Coldbrook is a new horror novel from bestselling author Tim Lebbon. The story revolves around a secret facility deep in the Appalachian Mountains – named after the eponymous and deceased genius Bill Coldbrook – where a small team of scientists have achieved the impossible: breaking through from Earth into a parallel reality. Aging Jonah Jones and his lab-coated colleagues have barely popped open the bubbly when disaster follows in the form of a virus, plunging Earth into a bloody struggle that threatens to bring civilisation to its knees.
Yes, Coldbrook is a zombie novel, at least on the surface. Fans of the current undead craze will revel in vividly rendered tropes, violent and gory scenes reminiscent of Dawn of the Dead and 28 Days Later. But there is plenty here for the jaded reader and Lebbon’s strengths as a writer soon come to the fore, lifting Coldbrook way above the tag of ‘just another zombie novel’. For starters, there is the characterisation. Lebbon doesn’t present the reader with a host of gun-toting heroes hell-bent on battling the raging hordes. Instead, the reader finds themselves in the company of all-too-human survivors, isolated, desperate and scared. Engineer Vic Pearson is particularly conflicted, torn between his affections for his family and his attractive co-worker Holly.
Jonah, Vic and Holly provide the main narrative strands of Coldbrook. The reader follows Vic as he flees into an infected America, a landscape of mindless, bite-crazed ‘furies’, gunfights and burning cities. Vic is a hard character to like. Cheating aside, his cowardice causes the initial outbreak and he flees to save his family, leaving others to face their fate. At the same time, these flaws add realism to a narrative strand that at times verges on the cliché, despite the high quality of the writing. Far more interesting is Jonah Jones, trapped in the bowels of the Coldbrook facility, playing a chilling game of shadows as a grisly spectral visitor stalks him. Or escapee Holly, who ventures alone through the breach in realities and stumbles into a strange – and yet strangely familiar – alternative world. These strands draw gradually together as the scientists begin a desperate search for a woman called Jayne, wandering alone in the destruction, who may hold the only key to survival…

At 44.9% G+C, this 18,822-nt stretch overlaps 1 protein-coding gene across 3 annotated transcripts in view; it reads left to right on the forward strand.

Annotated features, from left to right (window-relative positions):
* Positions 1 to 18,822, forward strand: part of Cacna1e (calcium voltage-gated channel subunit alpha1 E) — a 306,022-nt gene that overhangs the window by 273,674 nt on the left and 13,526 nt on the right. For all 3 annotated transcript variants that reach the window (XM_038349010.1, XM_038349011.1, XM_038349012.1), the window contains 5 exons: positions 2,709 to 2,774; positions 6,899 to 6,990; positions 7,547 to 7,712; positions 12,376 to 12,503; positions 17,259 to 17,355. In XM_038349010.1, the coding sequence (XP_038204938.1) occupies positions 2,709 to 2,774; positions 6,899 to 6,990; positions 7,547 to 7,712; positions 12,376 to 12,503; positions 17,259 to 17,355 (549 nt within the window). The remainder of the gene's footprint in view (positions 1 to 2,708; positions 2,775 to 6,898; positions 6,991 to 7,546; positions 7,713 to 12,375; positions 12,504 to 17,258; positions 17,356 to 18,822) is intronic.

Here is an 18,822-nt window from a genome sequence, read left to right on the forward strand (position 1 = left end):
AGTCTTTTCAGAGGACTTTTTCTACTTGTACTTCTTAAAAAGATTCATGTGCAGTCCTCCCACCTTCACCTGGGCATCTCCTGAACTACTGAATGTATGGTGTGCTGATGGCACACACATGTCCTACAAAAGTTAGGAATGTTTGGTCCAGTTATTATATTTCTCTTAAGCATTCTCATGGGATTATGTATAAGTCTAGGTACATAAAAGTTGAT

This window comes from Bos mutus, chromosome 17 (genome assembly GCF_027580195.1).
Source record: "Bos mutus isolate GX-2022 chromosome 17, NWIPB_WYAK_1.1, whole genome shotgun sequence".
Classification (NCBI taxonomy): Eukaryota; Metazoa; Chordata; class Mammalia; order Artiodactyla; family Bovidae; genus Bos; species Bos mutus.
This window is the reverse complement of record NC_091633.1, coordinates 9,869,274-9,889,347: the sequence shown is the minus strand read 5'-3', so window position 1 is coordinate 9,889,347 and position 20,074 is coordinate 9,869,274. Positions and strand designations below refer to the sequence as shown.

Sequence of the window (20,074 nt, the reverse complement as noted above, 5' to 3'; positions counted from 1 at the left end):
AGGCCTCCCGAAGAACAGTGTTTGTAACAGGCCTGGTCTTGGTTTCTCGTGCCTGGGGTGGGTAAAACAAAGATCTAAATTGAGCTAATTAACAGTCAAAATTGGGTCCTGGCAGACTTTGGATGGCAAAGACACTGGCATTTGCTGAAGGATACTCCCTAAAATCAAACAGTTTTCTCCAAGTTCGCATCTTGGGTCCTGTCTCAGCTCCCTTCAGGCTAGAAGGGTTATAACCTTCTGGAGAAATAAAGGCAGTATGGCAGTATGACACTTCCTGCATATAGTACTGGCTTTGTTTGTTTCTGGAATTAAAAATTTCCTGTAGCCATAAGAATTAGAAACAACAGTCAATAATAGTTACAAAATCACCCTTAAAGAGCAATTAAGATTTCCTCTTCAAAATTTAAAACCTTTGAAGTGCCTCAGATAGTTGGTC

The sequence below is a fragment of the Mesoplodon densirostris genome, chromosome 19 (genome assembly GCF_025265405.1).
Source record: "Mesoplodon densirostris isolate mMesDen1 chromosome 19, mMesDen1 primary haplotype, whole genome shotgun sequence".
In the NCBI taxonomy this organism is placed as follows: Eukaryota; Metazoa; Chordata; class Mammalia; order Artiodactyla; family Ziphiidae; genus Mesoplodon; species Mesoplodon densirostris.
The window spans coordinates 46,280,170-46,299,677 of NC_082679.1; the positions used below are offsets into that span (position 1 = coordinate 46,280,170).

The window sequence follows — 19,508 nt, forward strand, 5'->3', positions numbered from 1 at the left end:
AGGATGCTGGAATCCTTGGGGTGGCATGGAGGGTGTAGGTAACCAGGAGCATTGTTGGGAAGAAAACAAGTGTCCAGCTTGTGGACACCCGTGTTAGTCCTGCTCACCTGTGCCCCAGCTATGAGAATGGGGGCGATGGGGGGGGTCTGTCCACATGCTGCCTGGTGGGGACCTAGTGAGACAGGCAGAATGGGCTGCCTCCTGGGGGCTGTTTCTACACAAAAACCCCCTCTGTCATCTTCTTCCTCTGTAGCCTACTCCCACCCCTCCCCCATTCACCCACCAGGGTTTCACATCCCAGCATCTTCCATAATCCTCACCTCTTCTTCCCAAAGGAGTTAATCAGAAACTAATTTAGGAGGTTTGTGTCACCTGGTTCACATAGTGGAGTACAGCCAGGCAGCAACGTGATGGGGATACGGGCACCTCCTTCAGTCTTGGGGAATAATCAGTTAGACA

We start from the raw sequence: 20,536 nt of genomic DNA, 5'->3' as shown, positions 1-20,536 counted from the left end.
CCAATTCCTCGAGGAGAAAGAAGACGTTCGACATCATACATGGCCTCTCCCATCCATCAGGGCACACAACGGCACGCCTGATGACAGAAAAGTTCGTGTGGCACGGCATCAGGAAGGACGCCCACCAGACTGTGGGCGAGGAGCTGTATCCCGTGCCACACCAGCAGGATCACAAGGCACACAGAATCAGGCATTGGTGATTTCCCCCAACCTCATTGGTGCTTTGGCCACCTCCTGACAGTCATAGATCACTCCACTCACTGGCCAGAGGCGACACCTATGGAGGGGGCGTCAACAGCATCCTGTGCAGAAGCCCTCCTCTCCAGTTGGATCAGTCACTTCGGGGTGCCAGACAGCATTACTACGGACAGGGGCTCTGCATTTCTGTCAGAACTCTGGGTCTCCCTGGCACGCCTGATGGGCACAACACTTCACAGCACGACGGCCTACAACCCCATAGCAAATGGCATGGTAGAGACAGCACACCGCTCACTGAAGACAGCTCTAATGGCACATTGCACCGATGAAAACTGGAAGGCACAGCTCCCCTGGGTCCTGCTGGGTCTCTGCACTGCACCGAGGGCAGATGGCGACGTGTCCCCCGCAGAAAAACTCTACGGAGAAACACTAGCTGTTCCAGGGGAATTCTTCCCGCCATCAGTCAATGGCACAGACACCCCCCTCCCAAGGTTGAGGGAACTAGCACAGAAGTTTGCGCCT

Primarily, it is Jonah and Holly’s adventures, a heady mix of sci-fi and fantasy, that make Coldbrook so enjoyable, revealing an author in command of his material and not afraid to push things forward. In fact, it’s a testament to Lebbon’s skill that he can make Vic’s well-trodden scenario still feel tense and exciting. This is a fast-paced and often nail-biting ride. There are excellent set-pieces thrown in along the way, from an on-screen progression of global disease to a desperate struggle inside an airplane. There are more than a few nice touches too, such as the characters’ familiarity with the genre itself, lending the novel a layer of irony. A sly reference to Stephen King comes over as a timely and amusing in-joke. Questions of science and faith are intelligent, heartfelt and provoke thought. There is an aching humanity in amongst all the blood-splattered twists and turns. Make no mistake, this novel is a gripping read and builds from the start into something fresh, thrilling and ultimately memorable.
In summary, Coldbrook is more than the sum of its infected parts. Lebbon cleverly sidesteps reader expectation and presents the theme from a much wider angle, daring to delve down unexplored paths.
With Coldbrook, Lebbon proves that there is life in the undead yet.
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